On February 8th, 2013,  Nemo happened. For the good part of that week, I heard warnings from everyone from the weather channel to my own mother begging me to stay safe. Evidently in a city still rebounding from our last weather related disaster, a blizzard sounded quite ominous. As I thought about it that evening, I realized that I had no idea what to expect. I had already severely underestimated Sandy, so now I found myself in my office on a Friday night: waiting on the inevitable. Regardless, this blizzard was an interruption to the general flow of my life in NYC. Seriously, a blizzard! What?! We saw what happened when it rained, now what will happen when it snows incessantly? Nemo begins... to slam 72nd and Broadway

The issue is simple. In NYC, it's easy to get into a rut. Honestly, I believe that in a city as unpredictable as NYC, we tend to enjoy our routines. We end up taking the same train from the same stop to transfer to the same bus everyday; That's just life in NYC. But when an unanticipated storm arrives, our lives are disrupted.

On that particular Friday night the city, known for the "new york minute," realized that it was going to have to go a little slower than usual. That evening there were less people outside than normal and not surprisingly there were significantly fewer cabs driving on Broadway.  For many of us, the negative aspects of a weather related interruption distract us from paying attention to any potential benefits. For example, it's difficult to focus on beauty when we are bombarded with brokenness. We struggle to find our delight, when despair is ever-present. How would I find Nemo as it arrived? Would Nemo be a problem or a blessing? Would I complain or would I be thankful?

To be honest, there are moments when I am confronted with the enormity of my task in NYC. I start thinking about the sheer need for the Gospel amongst the more than 594,000 college students and the severe lack of college ministers here to meet the challenge. I wrestle with the fact that so few people in NYC realize that our city is in the top three for most reported Human Trafficking cases in America. I struggle with the ever present need to raise support so that I can live in what is simultaneously one of the most lost and one of the most expensive cities in our country. More often than I'd like to admit, these concerns discourage me.

Sometimes, life beats us down. But no matter what providence sets before us, we all make a choice. Will we receive our daily routine altering disruptions as an inconvenience or a blessing?

When I woke up Saturday, I saw what Nemo brought to NYC. It was beautiful. I spent the large part of the afternoon walking ( albeit carefully) through Central Park. Though tourists were falling down all around me, I paid attention to the beauty that was before me. There were moments where I couldn't express how captivated I had become. What many thought would be an annoyance turned out to be a tapestry for God's Glory.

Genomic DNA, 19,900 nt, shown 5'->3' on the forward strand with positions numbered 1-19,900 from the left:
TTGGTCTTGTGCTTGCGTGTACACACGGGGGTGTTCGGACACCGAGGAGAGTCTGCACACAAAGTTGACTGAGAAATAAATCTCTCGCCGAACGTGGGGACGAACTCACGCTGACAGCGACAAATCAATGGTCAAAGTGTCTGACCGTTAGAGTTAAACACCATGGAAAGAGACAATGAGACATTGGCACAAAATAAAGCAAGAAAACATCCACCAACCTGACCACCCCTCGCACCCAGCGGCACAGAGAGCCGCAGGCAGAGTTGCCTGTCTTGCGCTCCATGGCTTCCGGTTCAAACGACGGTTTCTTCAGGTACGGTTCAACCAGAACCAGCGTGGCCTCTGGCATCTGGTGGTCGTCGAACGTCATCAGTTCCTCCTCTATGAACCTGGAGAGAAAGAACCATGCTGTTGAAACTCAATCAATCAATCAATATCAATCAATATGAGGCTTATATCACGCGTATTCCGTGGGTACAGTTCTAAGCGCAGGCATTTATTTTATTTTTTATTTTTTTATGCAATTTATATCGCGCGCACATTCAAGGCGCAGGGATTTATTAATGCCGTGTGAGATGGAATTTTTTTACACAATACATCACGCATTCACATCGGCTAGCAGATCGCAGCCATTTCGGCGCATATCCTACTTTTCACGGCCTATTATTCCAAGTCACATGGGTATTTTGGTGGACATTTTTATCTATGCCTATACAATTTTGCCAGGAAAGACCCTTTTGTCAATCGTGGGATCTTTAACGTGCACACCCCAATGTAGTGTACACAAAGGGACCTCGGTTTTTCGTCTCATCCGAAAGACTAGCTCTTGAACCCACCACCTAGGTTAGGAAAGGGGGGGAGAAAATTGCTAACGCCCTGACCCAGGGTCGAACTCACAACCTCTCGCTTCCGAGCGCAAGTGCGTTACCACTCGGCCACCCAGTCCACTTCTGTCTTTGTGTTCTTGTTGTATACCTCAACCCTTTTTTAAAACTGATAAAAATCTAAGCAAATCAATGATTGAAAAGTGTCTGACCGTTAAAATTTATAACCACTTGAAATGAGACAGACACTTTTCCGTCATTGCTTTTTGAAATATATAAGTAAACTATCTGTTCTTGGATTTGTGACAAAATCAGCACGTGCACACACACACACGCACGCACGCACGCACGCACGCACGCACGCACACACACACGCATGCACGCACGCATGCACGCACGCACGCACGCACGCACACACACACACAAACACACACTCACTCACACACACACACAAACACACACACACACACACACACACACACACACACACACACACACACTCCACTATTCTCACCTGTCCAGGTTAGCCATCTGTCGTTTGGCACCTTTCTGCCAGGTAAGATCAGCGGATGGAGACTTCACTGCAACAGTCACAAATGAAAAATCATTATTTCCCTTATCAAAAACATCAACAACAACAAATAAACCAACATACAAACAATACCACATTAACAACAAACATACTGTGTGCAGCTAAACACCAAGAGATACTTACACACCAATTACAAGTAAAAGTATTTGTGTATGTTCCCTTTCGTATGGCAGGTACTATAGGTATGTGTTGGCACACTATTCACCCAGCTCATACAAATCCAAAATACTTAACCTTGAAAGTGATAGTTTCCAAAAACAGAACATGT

Central Park following Nemo

Saturday, I began to see the beauty in the midst of a broken city. Now when the sun rose on Sunday morning, I was all set to dive back into my normal routine. I hopped on my usual train and made my usual transfer and got off at the same exit on the same street that I get off at every Sunday. However, God sent another interruption. This interruption had a name as well; Kyle. Kyle's first words to me got my attention immediately. "Are you afraid of black people?" he asked. Now having served as a Campus minister at a Historically Black College and University, I quickly retorted, "no!" He then began to tell me that he was homeless and he had just woken up on the R train. He asked for money and when I said "no," he asked me if I would buy him breakfast. I was at a cross roads. On one hand, I needed to get to church. But on the other hand, there was someone that was in need right in front of me. So he and I walked over to Broadway pizzeria and I bought him and myself breakfast. You see, I had learned from Nemo that what appears to be an interruption is only an interruption from our perspective. If we see things from a divine perspective, we would realize that with God there are no accidents and his plan is never frustrated. Even the psalmist in Psalm 147:15-18 tells us that God is sovereign over everything even over blizzards. This "inconvenience" is ultimately coming from the hand of our God:

He sends out his command to the earth; his word runs swiftly.16 He gives snow like wool; he scatters frost like ashes.17 He hurls down his crystals of ice like crumbs; who can stand before his cold?18 He sends out his word, and melts them;    he makes his wind blow and the waters flow.

As we can see from the Bible, The providence of God does not allow for an unintentional interruption. Just like Nemo came to NYC on purpose, my encounter with Kyle was right on schedule. Interestingly enough, earlier in the week I began to pray that God would interrupt my life with opportunities to share the Gospel. God answered that prayer. Though Kyle rejected the Gospel, I do believe that God desires to save him. Are we asking God for divine interruptions?

So the question that faced me faces all of us, how will we respond to what life brings us? How will we find Nemo?